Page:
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Beyond Penn's Treaty

Account of I. Coates, J. Sharpless, & J. Pierce, visits to Indian Reservation, NY

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considerable stock of horses, some swine and sheep.

On the east, near enough to supply them with
water, runs the Oneida Creek, and on the west
in the same valley, is a small stream: so that
thiy are well supplied with it.

Towards the south end of their valley, they
have a grist, and a saw mill. Their grist-
mill does considerable work for white people,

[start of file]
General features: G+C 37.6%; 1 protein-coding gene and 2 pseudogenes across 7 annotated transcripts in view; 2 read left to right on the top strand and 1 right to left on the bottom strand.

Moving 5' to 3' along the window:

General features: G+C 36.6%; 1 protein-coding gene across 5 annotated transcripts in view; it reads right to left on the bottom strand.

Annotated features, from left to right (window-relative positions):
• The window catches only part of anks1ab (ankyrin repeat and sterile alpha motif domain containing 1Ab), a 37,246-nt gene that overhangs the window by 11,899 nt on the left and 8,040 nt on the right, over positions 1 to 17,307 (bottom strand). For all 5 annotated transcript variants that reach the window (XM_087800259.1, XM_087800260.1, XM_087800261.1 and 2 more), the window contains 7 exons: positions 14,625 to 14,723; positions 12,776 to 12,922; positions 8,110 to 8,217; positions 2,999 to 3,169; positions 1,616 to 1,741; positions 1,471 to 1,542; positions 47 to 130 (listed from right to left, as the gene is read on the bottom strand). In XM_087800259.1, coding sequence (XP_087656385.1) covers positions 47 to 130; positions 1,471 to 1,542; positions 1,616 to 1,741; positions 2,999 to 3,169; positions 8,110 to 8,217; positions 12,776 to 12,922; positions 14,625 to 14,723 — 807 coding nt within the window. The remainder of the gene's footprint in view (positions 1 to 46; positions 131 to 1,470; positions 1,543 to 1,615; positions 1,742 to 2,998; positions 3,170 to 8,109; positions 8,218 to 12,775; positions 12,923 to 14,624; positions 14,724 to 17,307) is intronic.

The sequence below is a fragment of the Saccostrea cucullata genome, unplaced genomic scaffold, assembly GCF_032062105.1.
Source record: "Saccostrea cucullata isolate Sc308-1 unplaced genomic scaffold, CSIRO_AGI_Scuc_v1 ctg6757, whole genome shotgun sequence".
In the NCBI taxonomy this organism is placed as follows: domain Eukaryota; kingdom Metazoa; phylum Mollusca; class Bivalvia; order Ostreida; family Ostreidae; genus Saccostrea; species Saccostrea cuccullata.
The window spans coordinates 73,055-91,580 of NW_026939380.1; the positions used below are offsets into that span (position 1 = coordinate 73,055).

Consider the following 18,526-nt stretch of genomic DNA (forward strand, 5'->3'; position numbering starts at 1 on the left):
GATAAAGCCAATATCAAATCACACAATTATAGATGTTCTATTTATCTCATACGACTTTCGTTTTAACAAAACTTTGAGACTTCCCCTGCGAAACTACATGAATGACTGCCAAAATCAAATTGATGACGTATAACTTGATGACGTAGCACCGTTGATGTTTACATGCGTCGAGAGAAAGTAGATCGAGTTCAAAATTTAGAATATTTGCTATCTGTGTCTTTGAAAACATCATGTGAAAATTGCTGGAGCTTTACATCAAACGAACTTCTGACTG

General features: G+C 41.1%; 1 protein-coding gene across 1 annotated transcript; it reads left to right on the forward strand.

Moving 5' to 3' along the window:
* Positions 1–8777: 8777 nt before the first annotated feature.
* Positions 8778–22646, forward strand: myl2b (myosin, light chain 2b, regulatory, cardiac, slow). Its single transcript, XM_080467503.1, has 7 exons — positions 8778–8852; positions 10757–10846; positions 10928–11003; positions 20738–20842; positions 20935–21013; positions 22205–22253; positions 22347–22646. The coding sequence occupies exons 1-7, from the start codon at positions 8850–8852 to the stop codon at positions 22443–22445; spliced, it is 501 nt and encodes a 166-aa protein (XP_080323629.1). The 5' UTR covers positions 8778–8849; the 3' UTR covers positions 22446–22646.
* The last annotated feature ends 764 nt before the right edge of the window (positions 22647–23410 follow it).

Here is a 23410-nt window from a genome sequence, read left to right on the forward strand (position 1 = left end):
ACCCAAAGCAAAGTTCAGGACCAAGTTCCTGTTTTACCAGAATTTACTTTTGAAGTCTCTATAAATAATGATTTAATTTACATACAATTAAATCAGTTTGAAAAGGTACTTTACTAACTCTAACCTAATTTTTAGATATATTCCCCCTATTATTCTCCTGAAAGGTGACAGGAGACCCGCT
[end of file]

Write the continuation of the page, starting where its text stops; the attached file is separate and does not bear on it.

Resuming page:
and there is a large quantity of logs and
boards at the saw-mill.

We called to see most of the families
of note amongst them, and paid short visits, with
which they manifested great satisfaction and pleas-
ure, as most of them knew one of us who had
spent some weeks in that place before.

We also visited a school kept by John

, a religious Indian man, who conducted
it with becoming solidity and order, with which
we were very much pleased.

Many of the women were solid, sen-
sible, and engaging. Their houses were clean
with wooden floors and glass windows: them-
selves and children mostly clean and neat,-
the men and boys were hoeing corn &c.

There appeared to be as much difference be-
tween Cornplanter

's people, and this nation, as
between this people and the better livers among the
white people. We went to see their mill which,